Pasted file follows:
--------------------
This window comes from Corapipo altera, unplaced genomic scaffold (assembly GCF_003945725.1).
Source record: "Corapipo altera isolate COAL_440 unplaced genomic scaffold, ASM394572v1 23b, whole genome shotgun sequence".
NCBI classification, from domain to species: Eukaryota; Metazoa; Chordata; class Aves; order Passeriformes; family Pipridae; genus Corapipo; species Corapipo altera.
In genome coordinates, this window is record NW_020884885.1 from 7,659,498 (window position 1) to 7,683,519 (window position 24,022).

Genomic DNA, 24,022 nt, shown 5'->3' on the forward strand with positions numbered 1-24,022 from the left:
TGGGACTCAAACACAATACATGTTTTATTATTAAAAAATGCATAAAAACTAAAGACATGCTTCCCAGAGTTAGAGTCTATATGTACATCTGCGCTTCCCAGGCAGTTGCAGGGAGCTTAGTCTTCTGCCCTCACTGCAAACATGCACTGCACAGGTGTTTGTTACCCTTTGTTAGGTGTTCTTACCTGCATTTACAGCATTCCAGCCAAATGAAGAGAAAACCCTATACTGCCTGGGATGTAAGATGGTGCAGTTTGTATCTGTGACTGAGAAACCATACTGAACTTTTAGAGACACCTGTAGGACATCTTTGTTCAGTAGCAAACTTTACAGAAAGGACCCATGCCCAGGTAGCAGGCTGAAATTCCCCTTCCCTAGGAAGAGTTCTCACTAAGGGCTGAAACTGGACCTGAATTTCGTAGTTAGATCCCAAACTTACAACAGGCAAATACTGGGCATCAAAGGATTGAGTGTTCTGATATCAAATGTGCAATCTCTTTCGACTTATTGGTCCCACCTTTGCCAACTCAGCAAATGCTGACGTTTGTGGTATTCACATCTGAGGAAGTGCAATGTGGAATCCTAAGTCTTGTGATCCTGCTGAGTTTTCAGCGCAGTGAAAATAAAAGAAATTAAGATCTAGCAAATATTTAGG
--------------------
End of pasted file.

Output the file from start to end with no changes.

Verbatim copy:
This window comes from Corapipo altera, unplaced genomic scaffold (assembly GCF_003945725.1).
Source record: "Corapipo altera isolate COAL_440 unplaced genomic scaffold, ASM394572v1 23b, whole genome shotgun sequence".
NCBI classification, from domain to species: Eukaryota; Metazoa; Chordata; class Aves; order Passeriformes; family Pipridae; genus Corapipo; species Corapipo altera.
In genome coordinates, this window is record NW_020884885.1 from 7,659,498 (window position 1) to 7,683,519 (window position 24,022).

Genomic DNA, 24,022 nt, shown 5'->3' on the forward strand with positions numbered 1-24,022 from the left:
TGGGACTCAAACACAATACATGTTTTATTATTAAAAAATGCATAAAAACTAAAGACATGCTTCCCAGAGTTAGAGTCTATATGTACATCTGCGCTTCCCAGGCAGTTGCAGGGAGCTTAGTCTTCTGCCCTCACTGCAAACATGCACTGCACAGGTGTTTGTTACCCTTTGTTAGGTGTTCTTACCTGCATTTACAGCATTCCAGCCAAATGAAGAGAAAACCCTATACTGCCTGGGATGTAAGATGGTGCAGTTTGTATCTGTGACTGAGAAACCATACTGAACTTTTAGAGACACCTGTAGGACATCTTTGTTCAGTAGCAAACTTTACAGAAAGGACCCATGCCCAGGTAGCAGGCTGAAATTCCCCTTCCCTAGGAAGAGTTCTCACTAAGGGCTGAAACTGGACCTGAATTTCGTAGTTAGATCCCAAACTTACAACAGGCAAATACTGGGCATCAAAGGATTGAGTGTTCTGATATCAAATGTGCAATCTCTTTCGACTTATTGGTCCCACCTTTGCCAACTCAGCAAATGCTGACGTTTGTGGTATTCACATCTGAGGAAGTGCAATGTGGAATCCTAAGTCTTGTGATCCTGCTGAGTTTTCAGCGCAGTGAAAATAAAAGAAATTAAGATCTAGCAAATATTTAGG